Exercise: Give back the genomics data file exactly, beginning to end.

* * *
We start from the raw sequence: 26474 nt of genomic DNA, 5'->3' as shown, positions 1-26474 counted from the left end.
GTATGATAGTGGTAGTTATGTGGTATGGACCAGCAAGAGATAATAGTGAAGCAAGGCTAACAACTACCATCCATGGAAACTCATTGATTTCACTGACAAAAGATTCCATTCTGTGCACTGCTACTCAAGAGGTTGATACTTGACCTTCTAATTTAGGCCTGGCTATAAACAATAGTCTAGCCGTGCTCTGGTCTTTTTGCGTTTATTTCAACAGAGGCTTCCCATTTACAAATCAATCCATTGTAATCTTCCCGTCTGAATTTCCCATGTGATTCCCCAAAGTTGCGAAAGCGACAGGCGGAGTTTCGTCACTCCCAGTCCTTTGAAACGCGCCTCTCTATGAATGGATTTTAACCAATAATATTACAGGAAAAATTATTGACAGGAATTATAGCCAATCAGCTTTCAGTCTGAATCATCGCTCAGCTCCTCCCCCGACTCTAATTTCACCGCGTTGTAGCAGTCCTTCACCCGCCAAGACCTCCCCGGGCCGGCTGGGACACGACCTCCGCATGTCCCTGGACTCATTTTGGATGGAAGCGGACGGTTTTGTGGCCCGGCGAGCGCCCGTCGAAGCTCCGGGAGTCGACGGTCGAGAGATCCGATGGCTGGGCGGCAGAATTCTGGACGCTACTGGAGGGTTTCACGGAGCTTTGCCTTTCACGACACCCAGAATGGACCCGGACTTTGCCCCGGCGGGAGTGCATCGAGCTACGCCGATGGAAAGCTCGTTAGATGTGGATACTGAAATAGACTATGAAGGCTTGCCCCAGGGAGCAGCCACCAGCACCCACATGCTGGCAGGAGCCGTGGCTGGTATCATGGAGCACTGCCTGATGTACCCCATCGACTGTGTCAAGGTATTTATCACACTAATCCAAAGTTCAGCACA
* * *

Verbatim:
We start from the raw sequence: 26474 nt of genomic DNA, 5'->3' as shown, positions 1-26474 counted from the left end.
GTATGATAGTGGTAGTTATGTGGTATGGACCAGCAAGAGATAATAGTGAAGCAAGGCTAACAACTACCATCCATGGAAACTCATTGATTTCACTGACAAAAGATTCCATTCTGTGCACTGCTACTCAAGAGGTTGATACTTGACCTTCTAATTTAGGCCTGGCTATAAACAATAGTCTAGCCGTGCTCTGGTCTTTTTGCGTTTATTTCAACAGAGGCTTCCCATTTACAAATCAATCCATTGTAATCTTCCCGTCTGAATTTCCCATGTGATTCCCCAAAGTTGCGAAAGCGACAGGCGGAGTTTCGTCACTCCCAGTCCTTTGAAACGCGCCTCTCTATGAATGGATTTTAACCAATAATATTACAGGAAAAATTATTGACAGGAATTATAGCCAATCAGCTTTCAGTCTGAATCATCGCTCAGCTCCTCCCCCGACTCTAATTTCACCGCGTTGTAGCAGTCCTTCACCCGCCAAGACCTCCCCGGGCCGGCTGGGACACGACCTCCGCATGTCCCTGGACTCATTTTGGATGGAAGCGGACGGTTTTGTGGCCCGGCGAGCGCCCGTCGAAGCTCCGGGAGTCGACGGTCGAGAGATCCGATGGCTGGGCGGCAGAATTCTGGACGCTACTGGAGGGTTTCACGGAGCTTTGCCTTTCACGACACCCAGAATGGACCCGGACTTTGCCCCGGCGGGAGTGCATCGAGCTACGCCGATGGAAAGCTCGTTAGATGTGGATACTGAAATAGACTATGAAGGCTTGCCCCAGGGAGCAGCCACCAGCACCCACATGCTGGCAGGAGCCGTGGCTGGTATCATGGAGCACTGCCTGATGTACCCCATCGACTGTGTCAAGGTATTTATCACACTAATCCAAAGTTCAGCACA